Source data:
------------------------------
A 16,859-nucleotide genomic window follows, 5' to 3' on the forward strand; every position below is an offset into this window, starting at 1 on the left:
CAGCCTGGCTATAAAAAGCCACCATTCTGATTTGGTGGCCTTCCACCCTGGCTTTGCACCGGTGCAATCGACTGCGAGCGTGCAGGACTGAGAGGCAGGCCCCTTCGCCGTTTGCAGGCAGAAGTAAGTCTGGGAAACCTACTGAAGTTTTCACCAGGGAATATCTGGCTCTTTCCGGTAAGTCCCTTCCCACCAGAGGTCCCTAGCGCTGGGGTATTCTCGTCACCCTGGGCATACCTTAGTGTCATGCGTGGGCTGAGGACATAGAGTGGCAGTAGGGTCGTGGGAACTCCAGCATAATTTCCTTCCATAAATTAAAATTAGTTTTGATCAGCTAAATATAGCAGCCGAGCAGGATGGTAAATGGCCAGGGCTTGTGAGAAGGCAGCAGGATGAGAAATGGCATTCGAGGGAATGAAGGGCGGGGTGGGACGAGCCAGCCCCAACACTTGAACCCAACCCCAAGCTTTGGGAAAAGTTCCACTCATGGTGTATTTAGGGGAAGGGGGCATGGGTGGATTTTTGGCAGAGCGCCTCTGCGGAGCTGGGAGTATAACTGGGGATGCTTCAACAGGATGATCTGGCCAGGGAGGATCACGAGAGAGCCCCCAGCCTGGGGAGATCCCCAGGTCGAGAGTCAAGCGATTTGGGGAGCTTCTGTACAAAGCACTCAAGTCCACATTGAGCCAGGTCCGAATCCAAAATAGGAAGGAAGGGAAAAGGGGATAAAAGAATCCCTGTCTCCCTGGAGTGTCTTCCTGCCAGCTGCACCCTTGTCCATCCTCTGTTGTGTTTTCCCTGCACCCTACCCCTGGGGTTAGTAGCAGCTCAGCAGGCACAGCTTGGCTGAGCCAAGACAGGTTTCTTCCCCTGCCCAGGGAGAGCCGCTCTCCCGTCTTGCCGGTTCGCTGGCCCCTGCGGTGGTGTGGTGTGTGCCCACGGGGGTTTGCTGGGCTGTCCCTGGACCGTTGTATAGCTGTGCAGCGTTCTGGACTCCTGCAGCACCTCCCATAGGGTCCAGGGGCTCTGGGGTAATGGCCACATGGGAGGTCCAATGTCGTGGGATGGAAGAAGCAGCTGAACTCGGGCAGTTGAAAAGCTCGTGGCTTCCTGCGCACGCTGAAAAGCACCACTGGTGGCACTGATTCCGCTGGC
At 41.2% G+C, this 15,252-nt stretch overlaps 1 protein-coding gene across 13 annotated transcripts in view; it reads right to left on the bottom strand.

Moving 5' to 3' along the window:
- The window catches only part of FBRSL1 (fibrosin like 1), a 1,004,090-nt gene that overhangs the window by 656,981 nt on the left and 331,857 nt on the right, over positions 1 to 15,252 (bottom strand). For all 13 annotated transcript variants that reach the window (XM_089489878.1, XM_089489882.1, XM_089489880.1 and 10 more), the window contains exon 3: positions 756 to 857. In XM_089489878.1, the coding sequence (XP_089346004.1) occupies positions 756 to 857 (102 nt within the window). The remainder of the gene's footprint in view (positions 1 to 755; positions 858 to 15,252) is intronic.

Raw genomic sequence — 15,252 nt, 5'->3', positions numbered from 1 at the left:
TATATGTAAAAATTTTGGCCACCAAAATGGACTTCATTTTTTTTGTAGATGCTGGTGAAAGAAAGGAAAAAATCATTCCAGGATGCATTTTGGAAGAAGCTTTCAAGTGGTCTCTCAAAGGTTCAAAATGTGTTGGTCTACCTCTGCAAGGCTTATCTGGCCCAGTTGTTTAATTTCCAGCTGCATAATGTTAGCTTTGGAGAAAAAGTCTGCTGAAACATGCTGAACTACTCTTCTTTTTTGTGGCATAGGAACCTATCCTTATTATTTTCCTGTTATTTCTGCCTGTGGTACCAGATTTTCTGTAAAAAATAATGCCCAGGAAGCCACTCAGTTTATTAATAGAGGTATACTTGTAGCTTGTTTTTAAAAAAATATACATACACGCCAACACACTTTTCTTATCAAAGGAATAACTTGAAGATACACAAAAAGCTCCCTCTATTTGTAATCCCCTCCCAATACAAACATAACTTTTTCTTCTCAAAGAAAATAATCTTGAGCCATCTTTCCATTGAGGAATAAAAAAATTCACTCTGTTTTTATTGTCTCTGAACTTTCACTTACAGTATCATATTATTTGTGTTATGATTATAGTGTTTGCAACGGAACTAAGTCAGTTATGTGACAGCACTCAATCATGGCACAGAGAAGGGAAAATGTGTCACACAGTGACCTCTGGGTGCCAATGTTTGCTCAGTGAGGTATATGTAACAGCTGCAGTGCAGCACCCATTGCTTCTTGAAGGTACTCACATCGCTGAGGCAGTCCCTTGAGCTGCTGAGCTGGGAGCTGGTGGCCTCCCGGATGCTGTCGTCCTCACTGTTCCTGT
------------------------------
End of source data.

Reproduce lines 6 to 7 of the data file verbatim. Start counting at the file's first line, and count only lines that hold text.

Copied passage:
Raw genomic sequence — 15,252 nt, 5'->3', positions numbered from 1 at the left:
TATATGTAAAAATTTTGGCCACCAAAATGGACTTCATTTTTTTTGTAGATGCTGGTGAAAGAAAGGAAAAAATCATTCCAGGATGCATTTTGGAAGAAGCTTTCAAGTGGTCTCTCAAAGGTTCAAAATGTGTTGGTCTACCTCTGCAAGGCTTATCTGGCCCAGTTGTTTAATTTCCAGCTGCATAATGTTAGCTTTGGAGAAAAAGTCTGCTGAAACATGCTGAACTACTCTTCTTTTTTGTGGCATAGGAACCTATCCTTATTATTTTCCTGTTATTTCTGCCTGTGGTACCAGATTTTCTGTAAAAAATAATGCCCAGGAAGCCACTCAGTTTATTAATAGAGGTATACTTGTAGCTTGTTTTTAAAAAAATATACATACACGCCAACACACTTTTCTTATCAAAGGAATAACTTGAAGATACACAAAAAGCTCCCTCTATTTGTAATCCCCTCCCAATACAAACATAACTTTTTCTTCTCAAAGAAAATAATCTTGAGCCATCTTTCCATTGAGGAATAAAAAAATTCACTCTGTTTTTATTGTCTCTGAACTTTCACTTACAGTATCATATTATTTGTGTTATGATTATAGTGTTTGCAACGGAACTAAGTCAGTTATGTGACAGCACTCAATCATGGCACAGAGAAGGGAAAATGTGTCACACAGTGACCTCTGGGTGCCAATGTTTGCTCAGTGAGGTATATGTAACAGCTGCAGTGCAGCACCCATTGCTTCTTGAAGGTACTCACATCGCTGAGGCAGTCCCTTGAGCTGCTGAGCTGGGAGCTGGTGGCCTCCCGGATGCTGTCGTCCTCACTGTTCCTGT